Pritchard was active in service to his profession and to society. He participated as member or chair of several panels of the National Academy of Sciences and the National Research Council on topics ranging from pollution of the marine environment to archiving of oceanographic data. He was a member of the advisory board to the National Oceanographic Data Center from 1960 to 1968, when the U.S. Navy administered it. Radioactive waste disposal into the sea was the topic of several national and international panels in which he served. He and Reid served on several advisory committees to the Coastal Engineering Research Center of the U.S. Army Corps of Engineers. Pritchard devoted a considerable amount of his time as a member of panels of the state of Maryland and of the state of New York dealing with estuarine pollution and many other societal issues. Finally he served on the editorial boards of several professional journals and as president of the oceanography section of the American Geophysical Union (1961 to 1964).
Pritchard was elected to membership in the National Academy of Engineering in 1993. He received many other honors during his career. The first was a Letter of Commendation from Major General C. Moore, chief engineer, U.S. Headquarters in Europe, for providing meritorious service in surf forecasts and surveys of captured Normandy beaches in the summer of 1944. Many years later (1990), he was awarded the Mathias Medal collectively by the Chesapeake Research Consortium, the Maryland Sea Grant College, and the Virginia Sea Grant Program, in recognition of scientific excellence in studies of the Chesapeake Bay. This medal is named after U.S. Senator Charles Mathias, a long-time friend and patron of the Chesapeake Bay. Pritchard was recipient of the 1987 Annual Environmental Award by the U.S. Environmental Protection Agency. He was also awarded an honorary doctor of science degree by the College of William and Mary in Virginia, on the occasion of the 292nd Charter Day Ceremony of the college in February 1985. These are a few of the honors bestowed on a man who had devoted so generously of his time to his profession and to society.
Bill Wiseman offers his recollections of Pritchard’s interaction with his graduate students: “Don’s classes were always exciting. He would carefully prepare his lectures and rarely follow the prepared text. He was interested in so many things, always questioning new ideas and attacking new problems that he could not remain true to his prepared notes. I found this to be very beneficial and stimulating. Rather than being presented with clean, antiseptic lectures suggesting that science proceed as a straight path from query to finding, we were privileged to watch how Don’s mind attacked a problem. It was not always aesthetically pleasing; we saw all the wrong turns and stumbles. We also saw his insights, the superb grasp that he had for how the natural environment functioned, and his ability to simplify a problem to its fundamentals. This ability to watch Don’s mind in action, rather than being presented with a mere tailored version of the results of his inquiry, was extraordinarily edifying and presented a model to which we could only hope to aspire.”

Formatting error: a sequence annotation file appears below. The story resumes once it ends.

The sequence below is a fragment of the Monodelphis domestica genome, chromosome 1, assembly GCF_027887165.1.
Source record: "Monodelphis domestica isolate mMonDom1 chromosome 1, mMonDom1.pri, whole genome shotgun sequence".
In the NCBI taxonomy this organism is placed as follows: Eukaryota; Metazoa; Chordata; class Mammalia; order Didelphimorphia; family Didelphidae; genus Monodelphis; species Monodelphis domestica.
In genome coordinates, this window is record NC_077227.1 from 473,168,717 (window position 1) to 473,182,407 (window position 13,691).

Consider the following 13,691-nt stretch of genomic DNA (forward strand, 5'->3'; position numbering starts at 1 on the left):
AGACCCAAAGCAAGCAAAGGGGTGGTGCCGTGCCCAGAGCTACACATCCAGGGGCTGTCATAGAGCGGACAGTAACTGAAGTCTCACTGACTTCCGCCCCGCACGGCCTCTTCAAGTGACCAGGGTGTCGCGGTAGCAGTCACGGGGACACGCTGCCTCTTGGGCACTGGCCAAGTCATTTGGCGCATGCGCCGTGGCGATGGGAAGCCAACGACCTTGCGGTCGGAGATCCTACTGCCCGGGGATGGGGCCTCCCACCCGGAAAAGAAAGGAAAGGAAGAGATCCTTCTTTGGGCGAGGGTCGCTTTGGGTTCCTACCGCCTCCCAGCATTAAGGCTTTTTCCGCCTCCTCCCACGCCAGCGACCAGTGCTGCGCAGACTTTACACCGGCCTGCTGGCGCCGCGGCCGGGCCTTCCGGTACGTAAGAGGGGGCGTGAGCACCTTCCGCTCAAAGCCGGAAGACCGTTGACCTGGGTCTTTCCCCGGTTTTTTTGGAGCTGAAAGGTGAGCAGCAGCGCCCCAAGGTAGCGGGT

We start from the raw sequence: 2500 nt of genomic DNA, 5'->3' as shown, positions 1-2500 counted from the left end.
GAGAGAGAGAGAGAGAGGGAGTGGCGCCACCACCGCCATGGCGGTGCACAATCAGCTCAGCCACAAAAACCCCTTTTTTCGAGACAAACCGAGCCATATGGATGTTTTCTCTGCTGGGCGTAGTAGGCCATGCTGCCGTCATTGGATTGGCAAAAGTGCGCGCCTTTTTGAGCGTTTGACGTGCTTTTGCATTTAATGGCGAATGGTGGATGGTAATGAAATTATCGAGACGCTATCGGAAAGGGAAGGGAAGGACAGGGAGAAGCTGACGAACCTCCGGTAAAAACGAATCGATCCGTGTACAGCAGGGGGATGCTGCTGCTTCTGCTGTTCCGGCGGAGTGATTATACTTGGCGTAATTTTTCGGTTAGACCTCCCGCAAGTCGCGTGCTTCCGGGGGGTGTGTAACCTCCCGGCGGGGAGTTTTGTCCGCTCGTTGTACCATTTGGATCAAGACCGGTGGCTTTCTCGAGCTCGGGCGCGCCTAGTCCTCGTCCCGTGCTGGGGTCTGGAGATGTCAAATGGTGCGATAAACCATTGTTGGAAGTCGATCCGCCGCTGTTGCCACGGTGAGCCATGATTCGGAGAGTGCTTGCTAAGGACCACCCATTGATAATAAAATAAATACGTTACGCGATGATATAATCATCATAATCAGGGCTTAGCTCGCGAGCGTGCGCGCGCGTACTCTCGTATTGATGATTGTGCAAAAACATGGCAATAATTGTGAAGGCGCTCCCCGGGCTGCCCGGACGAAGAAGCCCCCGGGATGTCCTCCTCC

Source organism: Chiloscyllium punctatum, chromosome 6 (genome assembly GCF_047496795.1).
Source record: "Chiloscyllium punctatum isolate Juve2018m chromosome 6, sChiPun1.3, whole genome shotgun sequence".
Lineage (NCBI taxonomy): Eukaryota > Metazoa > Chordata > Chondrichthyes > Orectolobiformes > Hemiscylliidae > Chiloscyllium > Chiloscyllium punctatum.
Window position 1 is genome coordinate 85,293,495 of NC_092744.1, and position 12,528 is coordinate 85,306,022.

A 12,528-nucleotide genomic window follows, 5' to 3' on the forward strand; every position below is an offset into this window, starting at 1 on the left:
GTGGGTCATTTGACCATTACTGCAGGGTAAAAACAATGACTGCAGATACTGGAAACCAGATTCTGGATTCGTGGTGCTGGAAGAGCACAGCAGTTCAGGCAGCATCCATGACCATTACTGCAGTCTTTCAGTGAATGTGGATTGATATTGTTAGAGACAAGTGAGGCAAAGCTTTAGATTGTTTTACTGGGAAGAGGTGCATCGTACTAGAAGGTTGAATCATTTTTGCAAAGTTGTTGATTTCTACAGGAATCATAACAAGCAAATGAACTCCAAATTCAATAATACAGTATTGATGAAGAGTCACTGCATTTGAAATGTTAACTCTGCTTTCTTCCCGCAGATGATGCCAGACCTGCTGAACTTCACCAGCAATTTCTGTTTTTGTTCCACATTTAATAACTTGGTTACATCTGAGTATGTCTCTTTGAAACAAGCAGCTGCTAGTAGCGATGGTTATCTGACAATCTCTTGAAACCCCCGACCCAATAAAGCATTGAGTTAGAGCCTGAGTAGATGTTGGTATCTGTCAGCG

Wiseman continues: “I was particularly impressed with Don’s willingness to allow students to develop their own approach to research. He would point a student towards a good problem and then get out of the way and allow the student to proceed. The final product was clearly your own work. He was gracious and open with his time, insights, and advice, when asked for it. He did not impose his own approach on students. It was on his way out of the building at 7:00 or 8:00 or 9:00 o’clock at night that he was most likely to stop in at the lab and see what progress was being made. At these times, without the administrative pressures of the department and the Chesapeake Bay Institute weighing on him, he would sit and chat for an hour or more, encouraging, questioning, and suggesting—not imposing—alternative approaches. He must have been a wonderful father!”